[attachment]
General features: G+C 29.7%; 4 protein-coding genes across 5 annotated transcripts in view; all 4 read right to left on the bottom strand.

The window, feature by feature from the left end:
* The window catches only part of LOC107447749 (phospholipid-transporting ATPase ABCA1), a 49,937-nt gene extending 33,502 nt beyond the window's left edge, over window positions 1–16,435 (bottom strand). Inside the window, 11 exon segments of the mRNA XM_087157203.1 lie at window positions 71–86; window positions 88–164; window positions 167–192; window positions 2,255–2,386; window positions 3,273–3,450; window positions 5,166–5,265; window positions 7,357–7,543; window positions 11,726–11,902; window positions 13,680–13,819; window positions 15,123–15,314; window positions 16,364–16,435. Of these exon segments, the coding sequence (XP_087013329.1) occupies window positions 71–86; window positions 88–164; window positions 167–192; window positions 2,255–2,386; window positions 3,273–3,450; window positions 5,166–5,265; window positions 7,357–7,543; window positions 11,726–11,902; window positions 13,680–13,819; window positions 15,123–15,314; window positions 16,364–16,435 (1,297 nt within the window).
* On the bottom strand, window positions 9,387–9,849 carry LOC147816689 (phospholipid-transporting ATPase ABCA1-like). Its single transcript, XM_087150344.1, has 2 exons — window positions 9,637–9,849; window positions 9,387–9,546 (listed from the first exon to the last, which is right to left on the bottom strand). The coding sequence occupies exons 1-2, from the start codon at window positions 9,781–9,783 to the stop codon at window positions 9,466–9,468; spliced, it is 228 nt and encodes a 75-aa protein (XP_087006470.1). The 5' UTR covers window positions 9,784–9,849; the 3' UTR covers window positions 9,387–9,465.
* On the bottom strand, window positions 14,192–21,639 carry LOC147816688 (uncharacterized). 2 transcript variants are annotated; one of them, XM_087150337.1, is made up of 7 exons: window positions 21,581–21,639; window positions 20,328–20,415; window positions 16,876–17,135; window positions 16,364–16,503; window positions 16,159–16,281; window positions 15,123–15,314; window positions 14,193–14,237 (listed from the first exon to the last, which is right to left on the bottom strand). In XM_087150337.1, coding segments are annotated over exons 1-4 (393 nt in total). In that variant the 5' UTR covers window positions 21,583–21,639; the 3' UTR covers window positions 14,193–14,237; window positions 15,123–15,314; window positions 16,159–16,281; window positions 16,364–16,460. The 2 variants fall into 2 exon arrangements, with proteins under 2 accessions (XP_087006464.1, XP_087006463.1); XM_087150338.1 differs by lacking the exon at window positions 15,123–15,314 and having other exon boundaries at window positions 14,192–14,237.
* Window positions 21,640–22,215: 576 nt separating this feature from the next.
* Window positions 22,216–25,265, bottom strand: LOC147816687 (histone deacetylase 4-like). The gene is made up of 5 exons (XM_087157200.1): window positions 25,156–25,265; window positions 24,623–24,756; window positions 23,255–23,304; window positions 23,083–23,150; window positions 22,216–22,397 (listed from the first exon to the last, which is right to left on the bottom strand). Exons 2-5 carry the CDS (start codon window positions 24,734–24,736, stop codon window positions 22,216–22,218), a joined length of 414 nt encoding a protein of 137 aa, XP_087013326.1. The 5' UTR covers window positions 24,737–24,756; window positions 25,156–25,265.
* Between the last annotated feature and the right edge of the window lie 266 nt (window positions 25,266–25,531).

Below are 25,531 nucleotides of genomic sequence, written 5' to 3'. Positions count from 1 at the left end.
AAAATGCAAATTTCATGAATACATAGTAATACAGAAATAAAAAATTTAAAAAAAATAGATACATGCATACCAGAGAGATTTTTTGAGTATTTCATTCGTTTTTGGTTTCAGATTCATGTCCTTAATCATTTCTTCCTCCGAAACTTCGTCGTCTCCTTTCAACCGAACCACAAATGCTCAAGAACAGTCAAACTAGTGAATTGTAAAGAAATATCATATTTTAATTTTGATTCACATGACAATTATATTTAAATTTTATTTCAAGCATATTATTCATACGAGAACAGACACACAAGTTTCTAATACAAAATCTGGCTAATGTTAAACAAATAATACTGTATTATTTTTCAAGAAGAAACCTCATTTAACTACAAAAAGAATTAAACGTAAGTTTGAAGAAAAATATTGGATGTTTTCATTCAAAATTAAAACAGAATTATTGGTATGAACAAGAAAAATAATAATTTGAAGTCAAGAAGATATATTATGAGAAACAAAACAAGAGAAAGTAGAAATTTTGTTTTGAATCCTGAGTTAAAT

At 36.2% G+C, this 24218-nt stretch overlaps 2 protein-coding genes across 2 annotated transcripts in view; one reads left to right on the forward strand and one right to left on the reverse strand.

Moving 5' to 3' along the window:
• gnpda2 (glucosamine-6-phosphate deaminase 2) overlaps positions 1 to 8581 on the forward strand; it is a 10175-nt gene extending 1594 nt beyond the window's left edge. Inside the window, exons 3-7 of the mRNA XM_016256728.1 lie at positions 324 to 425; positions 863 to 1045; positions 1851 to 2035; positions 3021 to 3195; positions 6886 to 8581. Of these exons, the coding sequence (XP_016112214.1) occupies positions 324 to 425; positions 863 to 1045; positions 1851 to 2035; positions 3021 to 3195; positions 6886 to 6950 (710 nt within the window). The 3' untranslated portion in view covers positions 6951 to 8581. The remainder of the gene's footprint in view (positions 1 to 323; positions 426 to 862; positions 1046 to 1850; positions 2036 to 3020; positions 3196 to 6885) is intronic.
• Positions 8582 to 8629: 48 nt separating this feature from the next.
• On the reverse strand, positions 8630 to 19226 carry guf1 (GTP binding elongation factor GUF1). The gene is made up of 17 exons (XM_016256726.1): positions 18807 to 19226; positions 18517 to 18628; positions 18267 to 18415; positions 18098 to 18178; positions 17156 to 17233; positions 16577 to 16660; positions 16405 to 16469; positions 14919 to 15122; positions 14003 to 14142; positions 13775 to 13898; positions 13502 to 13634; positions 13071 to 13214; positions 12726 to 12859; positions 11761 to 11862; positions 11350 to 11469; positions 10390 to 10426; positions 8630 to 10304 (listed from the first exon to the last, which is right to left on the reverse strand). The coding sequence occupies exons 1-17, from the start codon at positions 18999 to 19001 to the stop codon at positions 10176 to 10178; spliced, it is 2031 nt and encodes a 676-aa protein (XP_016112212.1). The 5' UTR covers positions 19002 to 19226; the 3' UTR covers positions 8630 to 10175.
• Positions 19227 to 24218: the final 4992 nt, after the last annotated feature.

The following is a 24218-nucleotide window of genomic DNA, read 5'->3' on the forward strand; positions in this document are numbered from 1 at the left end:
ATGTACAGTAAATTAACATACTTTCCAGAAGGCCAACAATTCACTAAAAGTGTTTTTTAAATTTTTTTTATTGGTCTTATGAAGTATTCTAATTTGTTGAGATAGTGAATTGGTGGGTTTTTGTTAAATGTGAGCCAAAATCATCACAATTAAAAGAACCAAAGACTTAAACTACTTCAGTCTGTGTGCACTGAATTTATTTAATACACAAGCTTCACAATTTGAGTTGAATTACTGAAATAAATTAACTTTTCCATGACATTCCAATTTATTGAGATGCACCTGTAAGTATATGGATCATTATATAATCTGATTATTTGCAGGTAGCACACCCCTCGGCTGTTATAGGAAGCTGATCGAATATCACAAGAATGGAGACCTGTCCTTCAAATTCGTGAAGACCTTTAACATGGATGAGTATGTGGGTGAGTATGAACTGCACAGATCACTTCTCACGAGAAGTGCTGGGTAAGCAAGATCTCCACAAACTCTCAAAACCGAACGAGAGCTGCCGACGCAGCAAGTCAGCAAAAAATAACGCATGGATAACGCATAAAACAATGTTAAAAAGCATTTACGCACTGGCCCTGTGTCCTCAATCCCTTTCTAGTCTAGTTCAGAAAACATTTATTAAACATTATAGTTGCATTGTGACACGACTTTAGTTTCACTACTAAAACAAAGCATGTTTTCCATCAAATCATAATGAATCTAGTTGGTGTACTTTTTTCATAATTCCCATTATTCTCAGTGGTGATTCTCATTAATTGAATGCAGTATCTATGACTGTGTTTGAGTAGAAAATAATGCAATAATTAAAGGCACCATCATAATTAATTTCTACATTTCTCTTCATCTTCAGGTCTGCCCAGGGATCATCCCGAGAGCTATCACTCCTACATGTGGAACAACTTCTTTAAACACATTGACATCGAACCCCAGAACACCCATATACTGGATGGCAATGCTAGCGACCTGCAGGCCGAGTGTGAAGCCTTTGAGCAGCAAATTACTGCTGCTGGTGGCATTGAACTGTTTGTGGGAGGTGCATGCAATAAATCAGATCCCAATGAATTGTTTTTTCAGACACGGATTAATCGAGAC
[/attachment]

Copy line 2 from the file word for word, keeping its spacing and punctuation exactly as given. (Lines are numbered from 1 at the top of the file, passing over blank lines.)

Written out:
The window, feature by feature from the left end: